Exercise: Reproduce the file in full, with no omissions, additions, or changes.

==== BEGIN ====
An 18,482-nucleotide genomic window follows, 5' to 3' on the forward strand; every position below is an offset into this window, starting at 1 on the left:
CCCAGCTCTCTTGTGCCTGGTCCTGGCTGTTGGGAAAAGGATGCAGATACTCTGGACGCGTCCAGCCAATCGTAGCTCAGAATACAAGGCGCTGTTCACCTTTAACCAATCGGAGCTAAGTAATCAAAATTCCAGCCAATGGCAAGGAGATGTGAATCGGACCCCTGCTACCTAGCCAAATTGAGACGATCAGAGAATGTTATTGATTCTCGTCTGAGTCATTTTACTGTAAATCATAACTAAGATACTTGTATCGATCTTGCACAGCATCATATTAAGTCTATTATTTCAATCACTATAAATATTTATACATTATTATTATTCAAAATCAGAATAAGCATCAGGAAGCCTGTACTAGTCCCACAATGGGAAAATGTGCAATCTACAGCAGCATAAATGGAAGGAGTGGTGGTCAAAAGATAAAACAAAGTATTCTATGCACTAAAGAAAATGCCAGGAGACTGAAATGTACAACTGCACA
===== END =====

An 18,482-nucleotide genomic window follows, 5' to 3' on the forward strand; every position below is an offset into this window, starting at 1 on the left:
CCCAGCTCTCTTGTGCCTGGTCCTGGCTGTTGGGAAAAGGATGCAGATACTCTGGACGCGTCCAGCCAATCGTAGCTCAGAATACAAGGCGCTGTTCACCTTTAACCAATCGGAGCTAAGTAATCAAAATTCCAGCCAATGGCAAGGAGATGTGAATCGGACCCCTGCTACCTAGCCAAATTGAGACGATCAGAGAATGTTATTGATTCTCGTCTGAGTCATTTTACTGTAAATCATAACTAAGATACTTGTATCGATCTTGCACAGCATCATATTAAGTCTATTATTTCAATCACTATAAATATTTATACATTATTATTATTCAAAATCAGAATAAGCATCAGGAAGCCTGTACTAGTCCCACAATGGGAAAATGTGCAATCTACAGCAGCATAAATGGAAGGAGTGGTGGTCAAAAGATAAAACAAAGTATTCTATGCACTAAAGAAAATGCCAGGAGACTGAAATGTACAACTGCACA